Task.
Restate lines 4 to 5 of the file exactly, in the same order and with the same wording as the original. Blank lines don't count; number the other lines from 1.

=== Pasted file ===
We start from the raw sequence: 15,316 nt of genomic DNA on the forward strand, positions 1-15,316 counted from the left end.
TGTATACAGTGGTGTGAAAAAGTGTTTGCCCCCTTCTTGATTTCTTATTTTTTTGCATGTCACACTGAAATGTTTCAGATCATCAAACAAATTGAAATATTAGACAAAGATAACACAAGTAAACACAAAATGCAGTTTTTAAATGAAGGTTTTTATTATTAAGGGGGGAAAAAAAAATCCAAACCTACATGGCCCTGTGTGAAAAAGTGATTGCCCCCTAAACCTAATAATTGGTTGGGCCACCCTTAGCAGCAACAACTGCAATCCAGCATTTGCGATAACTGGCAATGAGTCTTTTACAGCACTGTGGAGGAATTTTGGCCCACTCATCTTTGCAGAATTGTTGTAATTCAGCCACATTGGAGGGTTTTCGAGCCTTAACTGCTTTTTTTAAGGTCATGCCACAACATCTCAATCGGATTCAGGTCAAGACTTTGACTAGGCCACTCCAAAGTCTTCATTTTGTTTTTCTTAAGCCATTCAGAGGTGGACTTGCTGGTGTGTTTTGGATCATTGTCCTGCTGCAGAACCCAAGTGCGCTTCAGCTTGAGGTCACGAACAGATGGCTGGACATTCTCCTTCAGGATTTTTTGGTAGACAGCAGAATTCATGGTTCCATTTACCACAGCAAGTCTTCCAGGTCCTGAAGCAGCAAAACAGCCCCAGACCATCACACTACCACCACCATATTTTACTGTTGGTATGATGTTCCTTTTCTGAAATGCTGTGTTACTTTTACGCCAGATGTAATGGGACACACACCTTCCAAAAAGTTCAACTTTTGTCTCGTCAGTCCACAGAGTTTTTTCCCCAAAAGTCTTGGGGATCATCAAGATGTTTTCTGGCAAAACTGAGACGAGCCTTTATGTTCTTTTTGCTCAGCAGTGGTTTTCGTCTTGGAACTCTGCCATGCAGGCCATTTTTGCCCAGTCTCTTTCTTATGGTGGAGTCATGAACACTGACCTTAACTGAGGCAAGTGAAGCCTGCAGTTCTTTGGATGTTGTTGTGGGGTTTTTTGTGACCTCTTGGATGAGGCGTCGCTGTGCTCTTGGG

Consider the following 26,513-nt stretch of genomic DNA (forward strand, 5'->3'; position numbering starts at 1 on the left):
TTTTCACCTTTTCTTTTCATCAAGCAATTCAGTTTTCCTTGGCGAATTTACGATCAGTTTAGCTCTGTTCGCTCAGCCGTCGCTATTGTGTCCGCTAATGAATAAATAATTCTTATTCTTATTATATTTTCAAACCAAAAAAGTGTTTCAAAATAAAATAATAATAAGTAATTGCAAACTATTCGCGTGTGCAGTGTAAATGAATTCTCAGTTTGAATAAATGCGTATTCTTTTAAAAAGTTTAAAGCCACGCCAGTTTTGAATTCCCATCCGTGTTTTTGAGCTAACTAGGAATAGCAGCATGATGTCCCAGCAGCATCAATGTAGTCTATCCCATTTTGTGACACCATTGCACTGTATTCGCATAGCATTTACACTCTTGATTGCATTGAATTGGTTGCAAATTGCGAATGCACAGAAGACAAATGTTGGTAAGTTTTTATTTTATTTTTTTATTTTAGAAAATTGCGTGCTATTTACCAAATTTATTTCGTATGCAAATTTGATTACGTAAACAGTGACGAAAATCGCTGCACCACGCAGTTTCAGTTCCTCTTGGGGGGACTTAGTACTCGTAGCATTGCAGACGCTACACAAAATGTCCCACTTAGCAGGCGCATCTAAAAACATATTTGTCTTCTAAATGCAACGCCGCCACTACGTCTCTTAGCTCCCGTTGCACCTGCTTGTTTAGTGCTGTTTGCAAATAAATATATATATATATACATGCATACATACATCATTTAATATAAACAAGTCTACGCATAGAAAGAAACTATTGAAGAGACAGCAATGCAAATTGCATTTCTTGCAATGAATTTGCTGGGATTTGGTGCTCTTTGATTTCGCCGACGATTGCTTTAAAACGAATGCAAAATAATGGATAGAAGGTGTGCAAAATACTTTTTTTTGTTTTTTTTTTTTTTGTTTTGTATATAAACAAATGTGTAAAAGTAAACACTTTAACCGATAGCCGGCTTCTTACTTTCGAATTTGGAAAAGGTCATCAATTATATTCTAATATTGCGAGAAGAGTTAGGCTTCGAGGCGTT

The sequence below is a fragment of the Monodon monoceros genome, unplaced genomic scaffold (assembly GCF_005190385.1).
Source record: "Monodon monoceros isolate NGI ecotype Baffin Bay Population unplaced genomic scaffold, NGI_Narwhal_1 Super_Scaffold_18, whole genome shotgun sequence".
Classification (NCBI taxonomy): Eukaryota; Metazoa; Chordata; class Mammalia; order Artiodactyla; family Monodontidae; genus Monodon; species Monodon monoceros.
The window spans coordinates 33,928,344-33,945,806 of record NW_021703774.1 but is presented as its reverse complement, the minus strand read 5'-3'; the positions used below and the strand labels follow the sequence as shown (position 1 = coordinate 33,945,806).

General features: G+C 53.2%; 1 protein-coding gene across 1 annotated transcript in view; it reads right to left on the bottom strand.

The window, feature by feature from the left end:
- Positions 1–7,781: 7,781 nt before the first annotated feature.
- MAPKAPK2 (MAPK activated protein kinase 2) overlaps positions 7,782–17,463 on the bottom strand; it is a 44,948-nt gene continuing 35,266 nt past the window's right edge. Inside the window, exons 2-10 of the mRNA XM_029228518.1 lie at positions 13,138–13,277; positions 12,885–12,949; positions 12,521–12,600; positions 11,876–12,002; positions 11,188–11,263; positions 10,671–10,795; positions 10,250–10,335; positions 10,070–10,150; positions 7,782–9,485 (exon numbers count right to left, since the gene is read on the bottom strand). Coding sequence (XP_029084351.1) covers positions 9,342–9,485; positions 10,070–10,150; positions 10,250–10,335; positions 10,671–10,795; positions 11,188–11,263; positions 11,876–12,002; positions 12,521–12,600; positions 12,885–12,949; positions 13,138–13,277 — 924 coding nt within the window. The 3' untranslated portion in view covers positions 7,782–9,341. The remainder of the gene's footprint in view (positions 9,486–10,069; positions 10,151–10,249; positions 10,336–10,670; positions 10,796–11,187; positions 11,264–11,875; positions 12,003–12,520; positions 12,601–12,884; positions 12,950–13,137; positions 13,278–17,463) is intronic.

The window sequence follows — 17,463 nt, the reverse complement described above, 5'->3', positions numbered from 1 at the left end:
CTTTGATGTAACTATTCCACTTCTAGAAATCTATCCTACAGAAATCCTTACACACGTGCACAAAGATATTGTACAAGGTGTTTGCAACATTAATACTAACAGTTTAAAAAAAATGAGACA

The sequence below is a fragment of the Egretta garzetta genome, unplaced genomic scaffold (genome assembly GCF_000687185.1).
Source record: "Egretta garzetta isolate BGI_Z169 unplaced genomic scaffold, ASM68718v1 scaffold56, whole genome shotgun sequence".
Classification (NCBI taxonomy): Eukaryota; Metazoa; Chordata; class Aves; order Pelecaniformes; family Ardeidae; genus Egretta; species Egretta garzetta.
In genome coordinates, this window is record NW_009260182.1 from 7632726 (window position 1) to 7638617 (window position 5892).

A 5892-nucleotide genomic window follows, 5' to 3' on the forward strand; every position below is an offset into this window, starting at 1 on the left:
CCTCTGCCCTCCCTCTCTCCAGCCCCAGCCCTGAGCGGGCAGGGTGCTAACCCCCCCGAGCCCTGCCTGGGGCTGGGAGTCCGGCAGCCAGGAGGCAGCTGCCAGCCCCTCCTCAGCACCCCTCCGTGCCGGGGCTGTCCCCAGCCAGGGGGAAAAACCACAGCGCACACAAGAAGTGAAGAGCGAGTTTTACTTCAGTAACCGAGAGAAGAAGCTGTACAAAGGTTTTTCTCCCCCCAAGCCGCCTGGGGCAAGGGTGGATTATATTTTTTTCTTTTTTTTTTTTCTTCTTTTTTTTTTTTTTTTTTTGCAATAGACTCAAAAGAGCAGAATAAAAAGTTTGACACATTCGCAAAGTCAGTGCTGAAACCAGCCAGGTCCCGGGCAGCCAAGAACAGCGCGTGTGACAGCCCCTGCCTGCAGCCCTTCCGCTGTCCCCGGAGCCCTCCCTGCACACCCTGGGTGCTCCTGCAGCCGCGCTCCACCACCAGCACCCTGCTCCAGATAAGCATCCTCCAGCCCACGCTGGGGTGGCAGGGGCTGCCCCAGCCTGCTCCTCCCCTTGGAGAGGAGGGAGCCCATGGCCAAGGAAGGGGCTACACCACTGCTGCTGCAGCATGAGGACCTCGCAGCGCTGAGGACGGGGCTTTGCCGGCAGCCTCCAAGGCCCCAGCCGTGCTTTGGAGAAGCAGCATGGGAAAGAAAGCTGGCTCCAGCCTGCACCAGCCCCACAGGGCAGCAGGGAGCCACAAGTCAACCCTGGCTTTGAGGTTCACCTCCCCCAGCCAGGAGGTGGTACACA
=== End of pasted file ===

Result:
TTTTCACCTTTTCTTTTCATCAAGCAATTCAGTTTTCCTTGGCGAATTTACGATCAGTTTAGCTCTGTTCGCTCAGCCGTCGCTATTGTGTCCGCTAATGAATAAATAATTCTTATTCTTATTATATTTTCAAACCAAAAAAGTGTTTCAAAATAAAATAATAATAAGTAATTGCAAACTATTCGCGTGTGCAGTGTAAATGAATTCTCAGTTTGAATAAATGCGTATTCTTTTAAAAAGTTTAAAGCCACGCCAGTTTTGAATTCCCATCCGTGTTTTTGAGCTAACTAGGAATAGCAGCATGATGTCCCAGCAGCATCAATGTAGTCTATCCCATTTTGTGACACCATTGCACTGTATTCGCATAGCATTTACACTCTTGATTGCATTGAATTGGTTGCAAATTGCGAATGCACAGAAGACAAATGTTGGTAAGTTTTTATTTTATTTTTTTATTTTAGAAAATTGCGTGCTATTTACCAAATTTATTTCGTATGCAAATTTGATTACGTAAACAGTGACGAAAATCGCTGCACCACGCAGTTTCAGTTCCTCTTGGGGGGACTTAGTACTCGTAGCATTGCAGACGCTACACAAAATGTCCCACTTAGCAGGCGCATCTAAAAACATATTTGTCTTCTAAATGCAACGCCGCCACTACGTCTCTTAGCTCCCGTTGCACCTGCTTGTTTAGTGCTGTTTGCAAATAAATATATATATATATACATGCATACATACATCATTTAATATAAACAAGTCTACGCATAGAAAGAAACTATTGAAGAGACAGCAATGCAAATTGCATTTCTTGCAATGAATTTGCTGGGATTTGGTGCTCTTTGATTTCGCCGACGATTGCTTTAAAACGAATGCAAAATAATGGATAGAAGGTGTGCAAAATACTTTTTTTTGTTTTTTTTTTTTTTGTTTTGTATATAAACAAATGTGTAAAAGTAAACACTTTAACCGATAGCCGGCTTCTTACTTTCGAATTTGGAAAAGGTCATCAATTATATTCTAATATTGCGAGAAGAGTTAGGCTTCGAGGCGTT

The sequence below is a fragment of the Monodon monoceros genome, unplaced genomic scaffold (assembly GCF_005190385.1).